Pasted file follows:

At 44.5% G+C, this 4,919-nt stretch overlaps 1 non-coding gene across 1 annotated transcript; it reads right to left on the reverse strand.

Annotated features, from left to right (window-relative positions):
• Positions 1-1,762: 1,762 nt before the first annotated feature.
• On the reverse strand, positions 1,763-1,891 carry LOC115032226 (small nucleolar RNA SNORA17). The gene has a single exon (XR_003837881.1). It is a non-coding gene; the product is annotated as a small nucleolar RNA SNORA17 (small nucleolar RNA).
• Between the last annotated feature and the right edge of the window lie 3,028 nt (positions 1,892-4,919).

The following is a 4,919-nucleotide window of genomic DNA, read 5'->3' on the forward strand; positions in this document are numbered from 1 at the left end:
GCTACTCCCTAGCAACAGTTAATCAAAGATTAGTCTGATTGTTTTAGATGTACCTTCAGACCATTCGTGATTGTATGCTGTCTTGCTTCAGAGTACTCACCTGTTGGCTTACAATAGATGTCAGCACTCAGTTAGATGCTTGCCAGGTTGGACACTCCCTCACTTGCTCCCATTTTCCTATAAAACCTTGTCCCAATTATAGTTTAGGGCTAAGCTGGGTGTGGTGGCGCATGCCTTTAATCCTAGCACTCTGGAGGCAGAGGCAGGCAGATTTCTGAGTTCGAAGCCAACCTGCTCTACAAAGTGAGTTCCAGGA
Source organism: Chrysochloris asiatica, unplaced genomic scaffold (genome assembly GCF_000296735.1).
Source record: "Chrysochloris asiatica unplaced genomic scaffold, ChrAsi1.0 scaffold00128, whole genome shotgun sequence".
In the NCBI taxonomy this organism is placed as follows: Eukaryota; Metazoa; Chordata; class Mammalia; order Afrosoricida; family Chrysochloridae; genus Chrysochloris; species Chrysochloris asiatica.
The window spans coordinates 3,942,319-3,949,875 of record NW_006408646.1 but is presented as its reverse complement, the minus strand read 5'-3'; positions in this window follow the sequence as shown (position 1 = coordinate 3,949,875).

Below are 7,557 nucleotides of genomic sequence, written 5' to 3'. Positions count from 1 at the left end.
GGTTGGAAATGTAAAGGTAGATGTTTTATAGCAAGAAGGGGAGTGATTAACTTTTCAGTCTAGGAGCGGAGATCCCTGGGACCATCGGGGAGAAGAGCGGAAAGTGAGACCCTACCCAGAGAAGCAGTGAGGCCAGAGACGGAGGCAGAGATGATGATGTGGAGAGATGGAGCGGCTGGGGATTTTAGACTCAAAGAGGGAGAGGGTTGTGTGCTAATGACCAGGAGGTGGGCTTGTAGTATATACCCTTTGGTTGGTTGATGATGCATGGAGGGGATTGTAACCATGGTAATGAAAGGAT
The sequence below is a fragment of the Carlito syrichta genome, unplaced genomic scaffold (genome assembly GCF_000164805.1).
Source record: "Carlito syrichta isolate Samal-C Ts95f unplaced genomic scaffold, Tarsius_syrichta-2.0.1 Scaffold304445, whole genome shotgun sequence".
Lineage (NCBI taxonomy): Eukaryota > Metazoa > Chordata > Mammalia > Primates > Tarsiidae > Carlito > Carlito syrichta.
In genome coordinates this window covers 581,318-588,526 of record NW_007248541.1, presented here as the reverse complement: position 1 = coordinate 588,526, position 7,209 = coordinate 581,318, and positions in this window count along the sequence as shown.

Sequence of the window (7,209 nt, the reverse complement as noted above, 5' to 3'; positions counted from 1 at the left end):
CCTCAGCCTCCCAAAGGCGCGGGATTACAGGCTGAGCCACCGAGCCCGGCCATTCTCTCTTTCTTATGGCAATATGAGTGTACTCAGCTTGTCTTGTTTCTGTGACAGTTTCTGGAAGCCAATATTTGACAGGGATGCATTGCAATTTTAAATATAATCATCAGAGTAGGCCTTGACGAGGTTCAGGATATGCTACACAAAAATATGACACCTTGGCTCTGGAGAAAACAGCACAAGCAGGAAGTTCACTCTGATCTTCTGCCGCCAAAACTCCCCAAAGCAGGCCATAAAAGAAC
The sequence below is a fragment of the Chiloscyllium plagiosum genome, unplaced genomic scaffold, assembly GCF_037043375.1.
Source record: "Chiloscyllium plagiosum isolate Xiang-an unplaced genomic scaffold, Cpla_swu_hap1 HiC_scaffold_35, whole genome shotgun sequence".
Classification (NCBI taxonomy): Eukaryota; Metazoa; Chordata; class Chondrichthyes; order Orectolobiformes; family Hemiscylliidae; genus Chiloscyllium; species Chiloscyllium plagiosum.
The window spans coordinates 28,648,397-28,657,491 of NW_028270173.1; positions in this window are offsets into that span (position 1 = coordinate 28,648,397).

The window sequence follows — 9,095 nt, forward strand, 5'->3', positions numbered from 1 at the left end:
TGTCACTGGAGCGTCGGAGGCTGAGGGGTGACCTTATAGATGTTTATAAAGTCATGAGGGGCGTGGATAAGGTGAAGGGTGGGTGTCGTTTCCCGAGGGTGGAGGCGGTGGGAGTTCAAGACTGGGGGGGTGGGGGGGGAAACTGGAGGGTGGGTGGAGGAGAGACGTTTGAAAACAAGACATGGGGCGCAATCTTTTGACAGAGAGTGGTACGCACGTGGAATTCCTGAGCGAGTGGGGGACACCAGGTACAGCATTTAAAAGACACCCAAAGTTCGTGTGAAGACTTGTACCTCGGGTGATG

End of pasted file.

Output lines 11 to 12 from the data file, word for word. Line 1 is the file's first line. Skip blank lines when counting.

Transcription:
The window spans coordinates 3,942,319-3,949,875 of record NW_006408646.1 but is presented as its reverse complement, the minus strand read 5'-3'; positions in this window follow the sequence as shown (position 1 = coordinate 3,949,875).

Below are 7,557 nucleotides of genomic sequence, written 5' to 3'. Positions count from 1 at the left end.